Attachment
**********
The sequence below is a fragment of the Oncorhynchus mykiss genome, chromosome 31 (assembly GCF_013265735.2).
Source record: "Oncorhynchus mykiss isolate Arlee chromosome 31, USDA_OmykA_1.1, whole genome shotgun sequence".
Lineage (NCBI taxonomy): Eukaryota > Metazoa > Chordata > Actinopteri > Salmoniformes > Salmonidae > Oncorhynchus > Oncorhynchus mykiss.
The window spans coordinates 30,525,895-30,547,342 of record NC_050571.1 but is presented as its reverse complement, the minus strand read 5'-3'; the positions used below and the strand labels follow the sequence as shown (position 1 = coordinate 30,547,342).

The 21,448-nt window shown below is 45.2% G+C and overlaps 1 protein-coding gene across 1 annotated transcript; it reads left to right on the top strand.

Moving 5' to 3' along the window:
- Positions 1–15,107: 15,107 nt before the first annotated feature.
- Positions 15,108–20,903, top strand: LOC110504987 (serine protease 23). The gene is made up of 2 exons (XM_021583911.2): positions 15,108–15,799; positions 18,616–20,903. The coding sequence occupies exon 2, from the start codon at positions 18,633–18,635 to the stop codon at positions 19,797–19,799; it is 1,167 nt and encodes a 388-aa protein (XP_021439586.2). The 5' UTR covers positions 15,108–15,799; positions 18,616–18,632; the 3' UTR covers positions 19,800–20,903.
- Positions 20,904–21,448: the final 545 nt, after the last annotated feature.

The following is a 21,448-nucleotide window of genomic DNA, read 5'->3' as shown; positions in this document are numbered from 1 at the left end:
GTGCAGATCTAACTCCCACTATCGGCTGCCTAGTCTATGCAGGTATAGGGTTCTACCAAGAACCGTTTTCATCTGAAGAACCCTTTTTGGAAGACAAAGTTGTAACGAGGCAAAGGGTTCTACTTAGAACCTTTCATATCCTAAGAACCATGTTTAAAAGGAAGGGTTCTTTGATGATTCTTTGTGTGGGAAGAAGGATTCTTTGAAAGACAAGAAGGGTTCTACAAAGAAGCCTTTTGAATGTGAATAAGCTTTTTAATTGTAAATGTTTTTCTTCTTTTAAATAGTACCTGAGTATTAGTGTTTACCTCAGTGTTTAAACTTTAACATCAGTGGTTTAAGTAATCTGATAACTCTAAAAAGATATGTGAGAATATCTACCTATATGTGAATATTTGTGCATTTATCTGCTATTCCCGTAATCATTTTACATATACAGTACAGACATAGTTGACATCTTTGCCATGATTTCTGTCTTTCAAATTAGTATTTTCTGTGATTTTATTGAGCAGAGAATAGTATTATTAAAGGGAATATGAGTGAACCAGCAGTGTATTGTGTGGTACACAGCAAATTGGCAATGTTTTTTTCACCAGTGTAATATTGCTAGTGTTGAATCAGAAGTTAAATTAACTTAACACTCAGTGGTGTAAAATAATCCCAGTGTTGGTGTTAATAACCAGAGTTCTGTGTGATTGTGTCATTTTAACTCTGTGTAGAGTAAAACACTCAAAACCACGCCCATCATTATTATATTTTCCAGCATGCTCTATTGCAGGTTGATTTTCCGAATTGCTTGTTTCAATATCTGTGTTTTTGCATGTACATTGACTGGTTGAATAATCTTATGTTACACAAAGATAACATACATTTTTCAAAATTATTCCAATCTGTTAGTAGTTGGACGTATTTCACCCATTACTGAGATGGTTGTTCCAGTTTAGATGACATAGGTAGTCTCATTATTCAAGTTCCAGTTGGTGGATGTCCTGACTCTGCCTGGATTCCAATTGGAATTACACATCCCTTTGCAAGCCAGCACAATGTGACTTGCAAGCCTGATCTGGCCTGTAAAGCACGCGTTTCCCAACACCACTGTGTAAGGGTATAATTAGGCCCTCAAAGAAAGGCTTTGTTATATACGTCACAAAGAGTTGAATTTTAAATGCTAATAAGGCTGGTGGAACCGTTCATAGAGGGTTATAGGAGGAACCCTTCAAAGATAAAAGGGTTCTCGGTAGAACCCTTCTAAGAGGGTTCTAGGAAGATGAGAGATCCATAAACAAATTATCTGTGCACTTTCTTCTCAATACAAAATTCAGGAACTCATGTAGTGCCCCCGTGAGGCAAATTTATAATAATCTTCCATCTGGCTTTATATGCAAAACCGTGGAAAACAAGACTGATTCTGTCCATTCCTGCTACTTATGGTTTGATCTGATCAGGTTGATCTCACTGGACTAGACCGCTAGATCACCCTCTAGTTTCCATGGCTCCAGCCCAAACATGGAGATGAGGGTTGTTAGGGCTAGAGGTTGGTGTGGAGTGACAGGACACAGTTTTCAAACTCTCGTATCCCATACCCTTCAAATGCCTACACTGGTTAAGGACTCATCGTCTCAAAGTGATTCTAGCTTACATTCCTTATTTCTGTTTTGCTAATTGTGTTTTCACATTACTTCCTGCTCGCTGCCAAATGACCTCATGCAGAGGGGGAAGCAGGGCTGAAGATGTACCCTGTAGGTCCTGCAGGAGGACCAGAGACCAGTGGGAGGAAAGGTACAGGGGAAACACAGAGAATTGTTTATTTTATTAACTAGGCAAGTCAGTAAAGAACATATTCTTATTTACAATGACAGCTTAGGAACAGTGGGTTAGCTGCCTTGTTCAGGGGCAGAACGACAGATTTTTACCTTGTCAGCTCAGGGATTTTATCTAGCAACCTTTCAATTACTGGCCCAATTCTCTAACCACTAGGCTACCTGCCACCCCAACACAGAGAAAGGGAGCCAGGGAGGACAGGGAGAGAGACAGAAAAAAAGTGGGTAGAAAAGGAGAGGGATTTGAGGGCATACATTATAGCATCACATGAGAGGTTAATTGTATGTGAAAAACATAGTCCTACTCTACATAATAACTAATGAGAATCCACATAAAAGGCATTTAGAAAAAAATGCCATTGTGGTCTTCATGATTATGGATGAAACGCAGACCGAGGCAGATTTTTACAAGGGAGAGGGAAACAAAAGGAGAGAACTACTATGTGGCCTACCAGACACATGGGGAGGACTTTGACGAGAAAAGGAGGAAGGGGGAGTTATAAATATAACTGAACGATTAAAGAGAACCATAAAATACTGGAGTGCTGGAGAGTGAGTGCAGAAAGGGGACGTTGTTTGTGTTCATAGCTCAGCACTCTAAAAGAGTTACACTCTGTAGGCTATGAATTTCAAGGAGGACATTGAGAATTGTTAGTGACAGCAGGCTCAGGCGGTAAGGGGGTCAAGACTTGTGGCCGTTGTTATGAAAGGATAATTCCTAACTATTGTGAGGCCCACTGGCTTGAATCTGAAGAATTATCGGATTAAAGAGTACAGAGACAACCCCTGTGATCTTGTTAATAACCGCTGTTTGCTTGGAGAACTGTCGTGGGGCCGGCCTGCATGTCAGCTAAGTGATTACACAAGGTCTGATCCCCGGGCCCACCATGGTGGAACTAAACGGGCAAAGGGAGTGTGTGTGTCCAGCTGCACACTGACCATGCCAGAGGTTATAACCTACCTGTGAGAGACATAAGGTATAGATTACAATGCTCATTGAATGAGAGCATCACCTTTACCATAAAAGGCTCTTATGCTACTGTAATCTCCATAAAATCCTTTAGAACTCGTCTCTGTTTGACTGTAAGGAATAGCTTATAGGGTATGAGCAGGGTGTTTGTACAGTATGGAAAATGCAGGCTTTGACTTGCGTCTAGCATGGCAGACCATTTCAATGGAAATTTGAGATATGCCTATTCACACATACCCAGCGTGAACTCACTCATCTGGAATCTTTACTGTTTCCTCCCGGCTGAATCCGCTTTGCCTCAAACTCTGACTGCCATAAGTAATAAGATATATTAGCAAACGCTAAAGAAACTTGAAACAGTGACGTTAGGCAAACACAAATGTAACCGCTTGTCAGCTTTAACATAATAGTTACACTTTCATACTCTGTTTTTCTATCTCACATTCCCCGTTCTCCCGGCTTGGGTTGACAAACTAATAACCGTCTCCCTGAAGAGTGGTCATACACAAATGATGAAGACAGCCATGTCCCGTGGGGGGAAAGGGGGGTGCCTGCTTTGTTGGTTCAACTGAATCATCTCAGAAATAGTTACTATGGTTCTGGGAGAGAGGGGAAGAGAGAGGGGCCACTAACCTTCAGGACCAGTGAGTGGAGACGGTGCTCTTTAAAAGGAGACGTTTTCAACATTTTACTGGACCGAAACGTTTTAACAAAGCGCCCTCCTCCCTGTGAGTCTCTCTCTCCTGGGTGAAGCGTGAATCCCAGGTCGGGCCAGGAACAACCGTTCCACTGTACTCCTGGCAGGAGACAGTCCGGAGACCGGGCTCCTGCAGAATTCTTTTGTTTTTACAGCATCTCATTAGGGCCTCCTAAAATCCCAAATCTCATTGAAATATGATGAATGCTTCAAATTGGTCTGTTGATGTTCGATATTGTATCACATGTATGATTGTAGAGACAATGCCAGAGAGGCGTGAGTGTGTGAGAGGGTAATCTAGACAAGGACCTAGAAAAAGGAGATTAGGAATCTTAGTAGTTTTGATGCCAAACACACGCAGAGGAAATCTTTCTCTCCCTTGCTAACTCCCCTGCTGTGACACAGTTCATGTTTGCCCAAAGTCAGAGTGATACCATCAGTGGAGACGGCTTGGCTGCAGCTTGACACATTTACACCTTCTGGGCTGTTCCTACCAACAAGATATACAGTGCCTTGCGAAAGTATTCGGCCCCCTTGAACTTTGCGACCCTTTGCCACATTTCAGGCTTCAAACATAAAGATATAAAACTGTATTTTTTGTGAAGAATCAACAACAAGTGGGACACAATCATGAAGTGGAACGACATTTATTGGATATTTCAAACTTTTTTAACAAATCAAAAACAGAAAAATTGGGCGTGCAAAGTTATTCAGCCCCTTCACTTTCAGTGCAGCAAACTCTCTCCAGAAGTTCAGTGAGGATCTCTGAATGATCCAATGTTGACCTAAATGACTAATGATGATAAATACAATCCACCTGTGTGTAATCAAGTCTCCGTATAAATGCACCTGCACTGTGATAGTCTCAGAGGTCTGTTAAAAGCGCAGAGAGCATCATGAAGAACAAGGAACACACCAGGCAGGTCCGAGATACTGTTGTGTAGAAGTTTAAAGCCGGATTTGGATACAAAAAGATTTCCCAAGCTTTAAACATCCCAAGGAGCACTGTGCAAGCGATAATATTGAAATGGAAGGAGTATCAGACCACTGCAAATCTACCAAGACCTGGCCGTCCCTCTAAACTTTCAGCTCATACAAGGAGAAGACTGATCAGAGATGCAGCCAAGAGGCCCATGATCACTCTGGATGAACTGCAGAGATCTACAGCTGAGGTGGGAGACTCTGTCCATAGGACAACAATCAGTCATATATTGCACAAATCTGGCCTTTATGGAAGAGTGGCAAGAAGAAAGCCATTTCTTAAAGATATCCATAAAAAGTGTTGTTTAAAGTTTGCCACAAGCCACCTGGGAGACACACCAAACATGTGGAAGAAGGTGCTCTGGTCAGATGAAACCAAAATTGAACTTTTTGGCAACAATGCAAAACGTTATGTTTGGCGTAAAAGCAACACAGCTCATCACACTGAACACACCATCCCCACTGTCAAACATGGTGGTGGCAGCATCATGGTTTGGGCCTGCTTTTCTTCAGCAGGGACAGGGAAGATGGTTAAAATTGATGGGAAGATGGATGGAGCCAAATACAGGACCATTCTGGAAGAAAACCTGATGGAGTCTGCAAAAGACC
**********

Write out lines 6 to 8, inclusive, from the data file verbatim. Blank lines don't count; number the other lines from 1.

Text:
Moving 5' to 3' along the window:
- Positions 1–15,107: 15,107 nt before the first annotated feature.
- Positions 15,108–20,903, top strand: LOC110504987 (serine protease 23). The gene is made up of 2 exons (XM_021583911.2): positions 15,108–15,799; positions 18,616–20,903. The coding sequence occupies exon 2, from the start codon at positions 18,633–18,635 to the stop codon at positions 19,797–19,799; it is 1,167 nt and encodes a 388-aa protein (XP_021439586.2). The 5' UTR covers positions 15,108–15,799; positions 18,616–18,632; the 3' UTR covers positions 19,800–20,903.